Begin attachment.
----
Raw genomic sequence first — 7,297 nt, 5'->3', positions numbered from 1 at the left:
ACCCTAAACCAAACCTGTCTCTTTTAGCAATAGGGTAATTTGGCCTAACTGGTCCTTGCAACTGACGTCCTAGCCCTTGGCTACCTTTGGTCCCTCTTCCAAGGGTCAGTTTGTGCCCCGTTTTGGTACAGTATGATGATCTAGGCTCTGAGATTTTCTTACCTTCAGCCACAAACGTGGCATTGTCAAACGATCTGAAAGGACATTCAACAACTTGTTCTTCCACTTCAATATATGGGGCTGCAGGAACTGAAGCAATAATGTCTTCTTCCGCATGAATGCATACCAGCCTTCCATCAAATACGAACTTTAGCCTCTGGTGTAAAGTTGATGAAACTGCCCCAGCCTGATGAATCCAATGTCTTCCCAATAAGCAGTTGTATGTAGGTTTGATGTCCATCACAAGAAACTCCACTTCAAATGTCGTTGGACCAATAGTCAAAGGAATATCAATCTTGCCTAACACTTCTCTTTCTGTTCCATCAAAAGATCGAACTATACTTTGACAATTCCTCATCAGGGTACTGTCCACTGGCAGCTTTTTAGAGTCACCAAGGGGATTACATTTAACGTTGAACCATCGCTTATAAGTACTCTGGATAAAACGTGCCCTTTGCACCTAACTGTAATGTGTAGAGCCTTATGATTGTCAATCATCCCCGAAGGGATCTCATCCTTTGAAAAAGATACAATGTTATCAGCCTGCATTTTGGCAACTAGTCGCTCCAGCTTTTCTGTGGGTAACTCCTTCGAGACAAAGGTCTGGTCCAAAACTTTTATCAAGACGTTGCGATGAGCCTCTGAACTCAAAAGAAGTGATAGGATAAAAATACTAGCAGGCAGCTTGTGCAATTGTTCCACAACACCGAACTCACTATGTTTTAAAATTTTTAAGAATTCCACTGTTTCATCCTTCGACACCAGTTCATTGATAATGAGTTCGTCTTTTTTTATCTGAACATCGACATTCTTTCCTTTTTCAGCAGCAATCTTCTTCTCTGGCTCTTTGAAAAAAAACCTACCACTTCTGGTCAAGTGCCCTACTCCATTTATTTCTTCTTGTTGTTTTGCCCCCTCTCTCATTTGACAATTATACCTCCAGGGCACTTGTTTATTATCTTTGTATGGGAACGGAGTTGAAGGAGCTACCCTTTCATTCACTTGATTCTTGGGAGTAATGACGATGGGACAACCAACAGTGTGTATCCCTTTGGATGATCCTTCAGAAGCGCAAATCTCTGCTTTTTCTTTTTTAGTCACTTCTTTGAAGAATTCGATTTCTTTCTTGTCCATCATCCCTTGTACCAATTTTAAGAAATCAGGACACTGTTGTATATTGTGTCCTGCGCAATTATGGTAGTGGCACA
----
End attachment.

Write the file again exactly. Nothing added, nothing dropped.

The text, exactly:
Raw genomic sequence first — 7,297 nt, 5'->3', positions numbered from 1 at the left:
ACCCTAAACCAAACCTGTCTCTTTTAGCAATAGGGTAATTTGGCCTAACTGGTCCTTGCAACTGACGTCCTAGCCCTTGGCTACCTTTGGTCCCTCTTCCAAGGGTCAGTTTGTGCCCCGTTTTGGTACAGTATGATGATCTAGGCTCTGAGATTTTCTTACCTTCAGCCACAAACGTGGCATTGTCAAACGATCTGAAAGGACATTCAACAACTTGTTCTTCCACTTCAATATATGGGGCTGCAGGAACTGAAGCAATAATGTCTTCTTCCGCATGAATGCATACCAGCCTTCCATCAAATACGAACTTTAGCCTCTGGTGTAAAGTTGATGAAACTGCCCCAGCCTGATGAATCCAATGTCTTCCCAATAAGCAGTTGTATGTAGGTTTGATGTCCATCACAAGAAACTCCACTTCAAATGTCGTTGGACCAATAGTCAAAGGAATATCAATCTTGCCTAACACTTCTCTTTCTGTTCCATCAAAAGATCGAACTATACTTTGACAATTCCTCATCAGGGTACTGTCCACTGGCAGCTTTTTAGAGTCACCAAGGGGATTACATTTAACGTTGAACCATCGCTTATAAGTACTCTGGATAAAACGTGCCCTTTGCACCTAACTGTAATGTGTAGAGCCTTATGATTGTCAATCATCCCCGAAGGGATCTCATCCTTTGAAAAAGATACAATGTTATCAGCCTGCATTTTGGCAACTAGTCGCTCCAGCTTTTCTGTGGGTAACTCCTTCGAGACAAAGGTCTGGTCCAAAACTTTTATCAAGACGTTGCGATGAGCCTCTGAACTCAAAAGAAGTGATAGGATAAAAATACTAGCAGGCAGCTTGTGCAATTGTTCCACAACACCGAACTCACTATGTTTTAAAATTTTTAAGAATTCCACTGTTTCATCCTTCGACACCAGTTCATTGATAATGAGTTCGTCTTTTTTTATCTGAACATCGACATTCTTTCCTTTTTCAGCAGCAATCTTCTTCTCTGGCTCTTTGAAAAAAAACCTACCACTTCTGGTCAAGTGCCCTACTCCATTTATTTCTTCTTGTTGTTTTGCCCCCTCTCTCATTTGACAATTATACCTCCAGGGCACTTGTTTATTATCTTTGTATGGGAACGGAGTTGAAGGAGCTACCCTTTCATTCACTTGATTCTTGGGAGTAATGACGATGGGACAACCAACAGTGTGTATCCCTTTGGATGATCCTTCAGAAGCGCAAATCTCTGCTTTTTCTTTTTTAGTCACTTCTTTGAAGAATTCGATTTCTTTCTTGTCCATCATCCCTTGTACCAATTTTAAGAAATCAGGACACTGTTGTATATTGTGTCCTGCGCAATTATGGTAGTGGCACA